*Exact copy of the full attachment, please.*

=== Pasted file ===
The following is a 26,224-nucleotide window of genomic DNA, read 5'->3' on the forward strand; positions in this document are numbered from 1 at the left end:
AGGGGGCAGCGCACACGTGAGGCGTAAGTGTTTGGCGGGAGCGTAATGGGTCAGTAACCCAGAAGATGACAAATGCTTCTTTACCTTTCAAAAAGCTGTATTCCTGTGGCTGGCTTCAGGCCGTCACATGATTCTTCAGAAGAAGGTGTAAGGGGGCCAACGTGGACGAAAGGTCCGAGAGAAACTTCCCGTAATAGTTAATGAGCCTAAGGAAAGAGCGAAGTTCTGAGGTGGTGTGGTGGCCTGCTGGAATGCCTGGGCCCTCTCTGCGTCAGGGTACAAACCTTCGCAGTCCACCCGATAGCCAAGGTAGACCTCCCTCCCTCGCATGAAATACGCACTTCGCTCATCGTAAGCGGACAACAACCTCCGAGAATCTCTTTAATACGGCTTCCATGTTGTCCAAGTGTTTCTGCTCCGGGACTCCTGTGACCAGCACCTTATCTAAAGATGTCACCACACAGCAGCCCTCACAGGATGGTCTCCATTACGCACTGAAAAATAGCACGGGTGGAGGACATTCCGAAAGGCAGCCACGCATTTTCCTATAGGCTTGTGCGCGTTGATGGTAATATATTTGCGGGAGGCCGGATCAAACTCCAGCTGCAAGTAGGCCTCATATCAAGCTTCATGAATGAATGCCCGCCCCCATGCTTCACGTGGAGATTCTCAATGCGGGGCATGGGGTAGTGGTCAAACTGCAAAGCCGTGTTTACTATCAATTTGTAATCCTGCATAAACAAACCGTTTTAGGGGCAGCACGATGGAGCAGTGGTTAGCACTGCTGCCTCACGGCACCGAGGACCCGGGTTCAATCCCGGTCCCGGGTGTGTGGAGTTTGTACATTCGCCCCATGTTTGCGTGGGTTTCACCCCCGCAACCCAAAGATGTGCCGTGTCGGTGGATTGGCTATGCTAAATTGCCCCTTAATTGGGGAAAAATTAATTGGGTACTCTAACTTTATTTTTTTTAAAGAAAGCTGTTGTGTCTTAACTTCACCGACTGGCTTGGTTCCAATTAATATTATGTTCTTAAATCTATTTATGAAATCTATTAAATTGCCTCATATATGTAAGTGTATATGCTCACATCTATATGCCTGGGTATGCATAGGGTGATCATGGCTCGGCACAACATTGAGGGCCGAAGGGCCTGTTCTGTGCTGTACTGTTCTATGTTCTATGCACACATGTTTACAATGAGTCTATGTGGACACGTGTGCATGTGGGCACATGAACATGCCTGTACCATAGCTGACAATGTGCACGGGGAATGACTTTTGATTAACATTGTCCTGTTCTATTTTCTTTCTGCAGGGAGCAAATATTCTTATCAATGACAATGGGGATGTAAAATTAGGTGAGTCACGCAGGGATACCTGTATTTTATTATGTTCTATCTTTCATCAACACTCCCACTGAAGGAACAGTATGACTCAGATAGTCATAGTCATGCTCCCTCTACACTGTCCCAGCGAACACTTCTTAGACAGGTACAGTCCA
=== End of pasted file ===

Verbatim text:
The following is a 26,224-nucleotide window of genomic DNA, read 5'->3' on the forward strand; positions in this document are numbered from 1 at the left end:
AGGGGGCAGCGCACACGTGAGGCGTAAGTGTTTGGCGGGAGCGTAATGGGTCAGTAACCCAGAAGATGACAAATGCTTCTTTACCTTTCAAAAAGCTGTATTCCTGTGGCTGGCTTCAGGCCGTCACATGATTCTTCAGAAGAAGGTGTAAGGGGGCCAACGTGGACGAAAGGTCCGAGAGAAACTTCCCGTAATAGTTAATGAGCCTAAGGAAAGAGCGAAGTTCTGAGGTGGTGTGGTGGCCTGCTGGAATGCCTGGGCCCTCTCTGCGTCAGGGTACAAACCTTCGCAGTCCACCCGATAGCCAAGGTAGACCTCCCTCCCTCGCATGAAATACGCACTTCGCTCATCGTAAGCGGACAACAACCTCCGAGAATCTCTTTAATACGGCTTCCATGTTGTCCAAGTGTTTCTGCTCCGGGACTCCTGTGACCAGCACCTTATCTAAAGATGTCACCACACAGCAGCCCTCACAGGATGGTCTCCATTACGCACTGAAAAATAGCACGGGTGGAGGACATTCCGAAAGGCAGCCACGCATTTTCCTATAGGCTTGTGCGCGTTGATGGTAATATATTTGCGGGAGGCCGGATCAAACTCCAGCTGCAAGTAGGCCTCATATCAAGCTTCATGAATGAATGCCCGCCCCCATGCTTCACGTGGAGATTCTCAATGCGGGGCATGGGGTAGTGGTCAAACTGCAAAGCCGTGTTTACTATCAATTTGTAATCCTGCATAAACAAACCGTTTTAGGGGCAGCACGATGGAGCAGTGGTTAGCACTGCTGCCTCACGGCACCGAGGACCCGGGTTCAATCCCGGTCCCGGGTGTGTGGAGTTTGTACATTCGCCCCATGTTTGCGTGGGTTTCACCCCCGCAACCCAAAGATGTGCCGTGTCGGTGGATTGGCTATGCTAAATTGCCCCTTAATTGGGGAAAAATTAATTGGGTACTCTAACTTTATTTTTTTTAAAGAAAGCTGTTGTGTCTTAACTTCACCGACTGGCTTGGTTCCAATTAATATTATGTTCTTAAATCTATTTATGAAATCTATTAAATTGCCTCATATATGTAAGTGTATATGCTCACATCTATATGCCTGGGTATGCATAGGGTGATCATGGCTCGGCACAACATTGAGGGCCGAAGGGCCTGTTCTGTGCTGTACTGTTCTATGTTCTATGCACACATGTTTACAATGAGTCTATGTGGACACGTGTGCATGTGGGCACATGAACATGCCTGTACCATAGCTGACAATGTGCACGGGGAATGACTTTTGATTAACATTGTCCTGTTCTATTTTCTTTCTGCAGGGAGCAAATATTCTTATCAATGACAATGGGGATGTAAAATTAGGTGAGTCACGCAGGGATACCTGTATTTTATTATGTTCTATCTTTCATCAACACTCCCACTGAAGGAACAGTATGACTCAGATAGTCATAGTCATGCTCCCTCTACACTGTCCCAGCGAACACTTCTTAGACAGGTACAGTCCA